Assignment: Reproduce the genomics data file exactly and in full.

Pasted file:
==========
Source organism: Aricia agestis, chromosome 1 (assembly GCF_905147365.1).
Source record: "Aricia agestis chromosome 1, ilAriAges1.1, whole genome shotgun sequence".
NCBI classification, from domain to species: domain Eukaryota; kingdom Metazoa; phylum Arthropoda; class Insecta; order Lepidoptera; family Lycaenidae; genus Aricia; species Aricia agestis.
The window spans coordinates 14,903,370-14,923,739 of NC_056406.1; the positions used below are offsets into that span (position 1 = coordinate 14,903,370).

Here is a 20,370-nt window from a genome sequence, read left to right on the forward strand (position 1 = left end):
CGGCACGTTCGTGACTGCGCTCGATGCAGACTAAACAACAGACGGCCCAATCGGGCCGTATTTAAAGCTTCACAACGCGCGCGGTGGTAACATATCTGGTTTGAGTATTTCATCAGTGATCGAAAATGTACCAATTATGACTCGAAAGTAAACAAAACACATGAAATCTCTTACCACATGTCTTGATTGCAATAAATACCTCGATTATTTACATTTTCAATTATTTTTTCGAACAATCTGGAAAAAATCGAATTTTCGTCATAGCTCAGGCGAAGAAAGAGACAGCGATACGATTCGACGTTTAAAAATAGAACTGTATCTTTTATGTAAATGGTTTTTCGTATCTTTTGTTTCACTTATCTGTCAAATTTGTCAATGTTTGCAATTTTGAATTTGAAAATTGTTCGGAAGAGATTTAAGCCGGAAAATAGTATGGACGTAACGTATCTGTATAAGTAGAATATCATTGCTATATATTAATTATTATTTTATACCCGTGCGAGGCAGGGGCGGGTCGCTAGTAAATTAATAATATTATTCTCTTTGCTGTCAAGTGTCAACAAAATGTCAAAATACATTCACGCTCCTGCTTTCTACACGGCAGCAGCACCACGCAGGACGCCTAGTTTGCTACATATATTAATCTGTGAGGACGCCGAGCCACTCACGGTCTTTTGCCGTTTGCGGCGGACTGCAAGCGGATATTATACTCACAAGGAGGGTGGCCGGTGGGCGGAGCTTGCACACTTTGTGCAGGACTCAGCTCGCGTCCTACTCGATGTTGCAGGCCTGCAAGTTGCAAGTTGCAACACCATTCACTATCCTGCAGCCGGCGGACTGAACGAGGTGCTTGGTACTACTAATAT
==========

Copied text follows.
Source organism: Aricia agestis, chromosome 1 (assembly GCF_905147365.1).
Source record: "Aricia agestis chromosome 1, ilAriAges1.1, whole genome shotgun sequence".
NCBI classification, from domain to species: domain Eukaryota; kingdom Metazoa; phylum Arthropoda; class Insecta; order Lepidoptera; family Lycaenidae; genus Aricia; species Aricia agestis.
The window spans coordinates 14,903,370-14,923,739 of NC_056406.1; the positions used below are offsets into that span (position 1 = coordinate 14,903,370).

Here is a 20,370-nt window from a genome sequence, read left to right on the forward strand (position 1 = left end):
CGGCACGTTCGTGACTGCGCTCGATGCAGACTAAACAACAGACGGCCCAATCGGGCCGTATTTAAAGCTTCACAACGCGCGCGGTGGTAACATATCTGGTTTGAGTATTTCATCAGTGATCGAAAATGTACCAATTATGACTCGAAAGTAAACAAAACACATGAAATCTCTTACCACATGTCTTGATTGCAATAAATACCTCGATTATTTACATTTTCAATTATTTTTTCGAACAATCTGGAAAAAATCGAATTTTCGTCATAGCTCAGGCGAAGAAAGAGACAGCGATACGATTCGACGTTTAAAAATAGAACTGTATCTTTTATGTAAATGGTTTTTCGTATCTTTTGTTTCACTTATCTGTCAAATTTGTCAATGTTTGCAATTTTGAATTTGAAAATTGTTCGGAAGAGATTTAAGCCGGAAAATAGTATGGACGTAACGTATCTGTATAAGTAGAATATCATTGCTATATATTAATTATTATTTTATACCCGTGCGAGGCAGGGGCGGGTCGCTAGTAAATTAATAATATTATTCTCTTTGCTGTCAAGTGTCAACAAAATGTCAAAATACATTCACGCTCCTGCTTTCTACACGGCAGCAGCACCACGCAGGACGCCTAGTTTGCTACATATATTAATCTGTGAGGACGCCGAGCCACTCACGGTCTTTTGCCGTTTGCGGCGGACTGCAAGCGGATATTATACTCACAAGGAGGGTGGCCGGTGGGCGGAGCTTGCACACTTTGTGCAGGACTCAGCTCGCGTCCTACTCGATGTTGCAGGCCTGCAAGTTGCAAGTTGCAACACCATTCACTATCCTGCAGCCGGCGGACTGAACGAGGTGCTTGGTACTACTAATAT